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Political Science - Formulating Hypothesis

I am trying to formulate a hypothesis based on the recent economic sanctions against Russia. From this, I derived the research question: "Do intensive, short-term economic sanctions against a target country result in a noticeable reduction of their aggressive policy and/or behaviour?"

The DV's I took from the research question are: State hostile behavior, State aggressive policy.

The IV's I took from the research question are: Economic sanctions (variants, amount), Intensity of sanctions (damage inflicted; monetary), Length of sanctions (time).

I am attempting to formulate a hypothesis from this. However, I fear my draft is either not specific enough, overly long, or does not state the relationship between variables correctly.

My draft is as follows: "The shorter the expected length of the economic sanctions, the greater the variance, amount, and intensity of economic sanctions must be to result in a noticeable reduction in hostile behaviour and aggressive foreign policy by the target country."

Is there any better way to write this? Are my variables correct? Please feel free to criticize everything; it can only help me learn. Thank you.

Expert Answers

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We can look at your hypothesis development at two levels, namely (a) a conceptual discussion of the proper elements of a mathematically expressed hypothesis, and (b) a specific discussion of the dynamic you are attempting to model and analyze.

First off, it is assumed that the test of this hypothesis will involve obtaining actual data points and applying statistical tests to determine the ability of the independent variables to explain (correlate with) the dependent ones. Generally speaking, your model will need to incorporate all material independent variables in order for any correlations to have real explanatory meaning. If significant determinants of state behavior are left out, you risk having (1) a lack of correlation due to other underlying factors which you did not incorporate (i.e. your data points were “apples and oranges”) or (2) correlations shown in the model that do not have explanatory power, because they are either coincidental or correlated with other variables not included (“spurious correlation”).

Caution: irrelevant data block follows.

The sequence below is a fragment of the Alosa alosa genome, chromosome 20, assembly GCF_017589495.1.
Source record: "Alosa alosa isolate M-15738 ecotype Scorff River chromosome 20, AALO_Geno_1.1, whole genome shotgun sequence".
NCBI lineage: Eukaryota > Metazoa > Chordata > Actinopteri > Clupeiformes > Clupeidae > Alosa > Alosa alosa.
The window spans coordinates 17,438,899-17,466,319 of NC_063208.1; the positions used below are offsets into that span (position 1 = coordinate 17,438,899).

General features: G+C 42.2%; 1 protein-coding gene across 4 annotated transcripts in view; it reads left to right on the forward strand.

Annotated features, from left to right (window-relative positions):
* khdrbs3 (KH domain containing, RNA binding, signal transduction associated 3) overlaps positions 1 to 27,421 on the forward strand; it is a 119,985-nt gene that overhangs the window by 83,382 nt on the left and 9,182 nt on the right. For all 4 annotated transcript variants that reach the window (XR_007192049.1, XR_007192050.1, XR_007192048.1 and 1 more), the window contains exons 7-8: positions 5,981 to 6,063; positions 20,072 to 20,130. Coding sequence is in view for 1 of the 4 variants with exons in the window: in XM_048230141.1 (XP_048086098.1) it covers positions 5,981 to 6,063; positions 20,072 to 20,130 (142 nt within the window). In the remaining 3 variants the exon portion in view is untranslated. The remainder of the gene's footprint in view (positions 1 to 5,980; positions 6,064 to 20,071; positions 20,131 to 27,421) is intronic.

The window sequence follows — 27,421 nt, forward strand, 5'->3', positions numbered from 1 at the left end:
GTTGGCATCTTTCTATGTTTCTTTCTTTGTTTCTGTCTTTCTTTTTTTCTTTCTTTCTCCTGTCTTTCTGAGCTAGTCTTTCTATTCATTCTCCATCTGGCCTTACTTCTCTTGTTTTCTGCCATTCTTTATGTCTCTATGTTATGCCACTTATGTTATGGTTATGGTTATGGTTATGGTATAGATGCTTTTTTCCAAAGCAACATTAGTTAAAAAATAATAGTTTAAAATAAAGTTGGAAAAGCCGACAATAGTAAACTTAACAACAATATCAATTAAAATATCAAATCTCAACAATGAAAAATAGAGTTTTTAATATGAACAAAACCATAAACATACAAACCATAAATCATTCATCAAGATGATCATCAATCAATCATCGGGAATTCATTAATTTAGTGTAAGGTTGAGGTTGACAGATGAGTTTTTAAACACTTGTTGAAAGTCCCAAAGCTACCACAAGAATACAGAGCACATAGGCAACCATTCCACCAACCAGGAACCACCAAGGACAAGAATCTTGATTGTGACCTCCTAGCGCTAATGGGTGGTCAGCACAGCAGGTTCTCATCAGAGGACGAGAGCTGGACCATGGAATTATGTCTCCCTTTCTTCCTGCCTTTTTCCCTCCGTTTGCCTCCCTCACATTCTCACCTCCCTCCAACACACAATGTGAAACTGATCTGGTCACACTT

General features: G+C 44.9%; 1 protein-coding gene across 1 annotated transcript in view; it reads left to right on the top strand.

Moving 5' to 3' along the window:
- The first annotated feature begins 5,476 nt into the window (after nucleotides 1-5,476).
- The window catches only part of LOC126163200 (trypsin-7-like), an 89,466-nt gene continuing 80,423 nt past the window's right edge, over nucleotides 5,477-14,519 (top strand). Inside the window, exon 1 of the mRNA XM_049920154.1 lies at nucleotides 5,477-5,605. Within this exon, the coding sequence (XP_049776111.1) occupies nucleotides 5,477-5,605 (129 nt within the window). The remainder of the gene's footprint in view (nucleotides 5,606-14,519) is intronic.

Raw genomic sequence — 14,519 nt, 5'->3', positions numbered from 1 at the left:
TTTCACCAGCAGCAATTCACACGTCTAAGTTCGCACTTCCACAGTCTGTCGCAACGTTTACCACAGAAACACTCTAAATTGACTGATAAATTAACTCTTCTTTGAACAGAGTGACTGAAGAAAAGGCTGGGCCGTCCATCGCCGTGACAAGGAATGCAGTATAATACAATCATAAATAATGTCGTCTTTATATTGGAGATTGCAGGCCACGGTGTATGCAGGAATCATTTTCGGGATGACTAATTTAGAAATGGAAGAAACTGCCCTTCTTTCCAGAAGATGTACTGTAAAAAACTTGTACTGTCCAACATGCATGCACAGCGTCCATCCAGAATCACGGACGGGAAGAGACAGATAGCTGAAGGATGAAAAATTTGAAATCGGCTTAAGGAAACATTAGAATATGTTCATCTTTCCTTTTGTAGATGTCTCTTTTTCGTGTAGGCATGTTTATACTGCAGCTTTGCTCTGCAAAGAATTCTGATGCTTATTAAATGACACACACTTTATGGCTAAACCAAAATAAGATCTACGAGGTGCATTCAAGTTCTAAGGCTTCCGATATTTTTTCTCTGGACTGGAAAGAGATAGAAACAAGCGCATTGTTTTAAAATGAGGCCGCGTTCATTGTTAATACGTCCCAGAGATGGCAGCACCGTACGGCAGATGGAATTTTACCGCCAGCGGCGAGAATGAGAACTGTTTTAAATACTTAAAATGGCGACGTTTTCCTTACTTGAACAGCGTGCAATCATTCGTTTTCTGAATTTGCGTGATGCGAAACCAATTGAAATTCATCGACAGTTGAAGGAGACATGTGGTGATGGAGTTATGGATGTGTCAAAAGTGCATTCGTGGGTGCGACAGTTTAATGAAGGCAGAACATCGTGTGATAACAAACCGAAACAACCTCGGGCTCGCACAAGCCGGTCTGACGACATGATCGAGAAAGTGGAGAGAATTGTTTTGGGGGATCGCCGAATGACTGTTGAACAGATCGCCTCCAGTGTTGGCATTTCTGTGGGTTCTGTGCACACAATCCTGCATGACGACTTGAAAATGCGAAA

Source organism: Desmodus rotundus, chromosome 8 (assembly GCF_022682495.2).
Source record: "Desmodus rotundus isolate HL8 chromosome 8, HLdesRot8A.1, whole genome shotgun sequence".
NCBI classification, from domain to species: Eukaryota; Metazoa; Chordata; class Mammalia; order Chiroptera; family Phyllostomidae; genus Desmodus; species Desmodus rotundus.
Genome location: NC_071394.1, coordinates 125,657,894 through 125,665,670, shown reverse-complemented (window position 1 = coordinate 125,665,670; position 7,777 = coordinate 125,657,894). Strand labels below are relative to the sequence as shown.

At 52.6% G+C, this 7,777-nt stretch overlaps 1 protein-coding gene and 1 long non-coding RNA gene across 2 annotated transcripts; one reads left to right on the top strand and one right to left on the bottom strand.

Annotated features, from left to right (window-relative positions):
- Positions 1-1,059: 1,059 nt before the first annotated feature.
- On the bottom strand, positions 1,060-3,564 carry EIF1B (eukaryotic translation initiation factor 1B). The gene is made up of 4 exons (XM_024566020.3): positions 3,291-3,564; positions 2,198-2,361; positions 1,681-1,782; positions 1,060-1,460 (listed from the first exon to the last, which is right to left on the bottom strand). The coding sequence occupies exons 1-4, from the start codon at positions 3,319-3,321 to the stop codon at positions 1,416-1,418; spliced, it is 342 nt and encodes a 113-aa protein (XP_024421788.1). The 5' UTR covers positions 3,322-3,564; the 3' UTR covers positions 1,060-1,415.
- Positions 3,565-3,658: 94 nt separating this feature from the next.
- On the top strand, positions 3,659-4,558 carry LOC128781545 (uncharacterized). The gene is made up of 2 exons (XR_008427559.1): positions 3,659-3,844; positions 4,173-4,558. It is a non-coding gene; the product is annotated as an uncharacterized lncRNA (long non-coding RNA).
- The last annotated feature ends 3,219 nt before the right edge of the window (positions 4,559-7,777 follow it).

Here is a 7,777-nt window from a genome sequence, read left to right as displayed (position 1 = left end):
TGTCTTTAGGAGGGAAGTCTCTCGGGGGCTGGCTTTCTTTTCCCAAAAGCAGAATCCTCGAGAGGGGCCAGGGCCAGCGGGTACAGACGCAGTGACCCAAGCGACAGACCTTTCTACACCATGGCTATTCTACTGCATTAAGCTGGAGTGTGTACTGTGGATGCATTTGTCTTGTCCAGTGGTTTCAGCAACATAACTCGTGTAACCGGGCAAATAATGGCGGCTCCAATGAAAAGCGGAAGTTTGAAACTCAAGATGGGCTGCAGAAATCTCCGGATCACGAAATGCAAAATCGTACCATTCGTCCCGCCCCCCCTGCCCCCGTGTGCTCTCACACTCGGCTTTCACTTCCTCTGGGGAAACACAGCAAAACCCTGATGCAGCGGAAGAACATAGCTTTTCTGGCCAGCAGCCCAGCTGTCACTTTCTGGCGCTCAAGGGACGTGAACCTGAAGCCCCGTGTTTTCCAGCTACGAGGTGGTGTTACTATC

I think your inclusion of the length of sanctions to be problematic. Sanctions tend to be imposed on the basis that they will be continued until they bring about the desired change in behavior. They typically are not predefined. In fact the length observed for a particular sanction tends to be a dependent variable, not an independent one.  Perhaps what would be more meaningful would be some measure of the perceived willingness of the imposer of the sanctions to persevere with them. This in turn could be defined as how much the sanctions cost the imposer of them. For example, forbidding your domestic companies from participating in certain markets, in order to harm the other actors in those markets (think the US approach to Cuba or Iran) clearly costs those corporations business and profits, which in turn creates political pressure in the imposing state to limit if or how long those sanctions are kept in place.

Finally, remember that it will be a challenge creating actual metrics for some of these variables (especially the degree of aggression), and the data for those metrics may be very difficult to obtain. This is not to dissuade you, as there can be a lot learned from qualitative discussion using a well-defined model as a framework. Just think about the practicality of rigorous statistical analysis before allocating your time down that path. 


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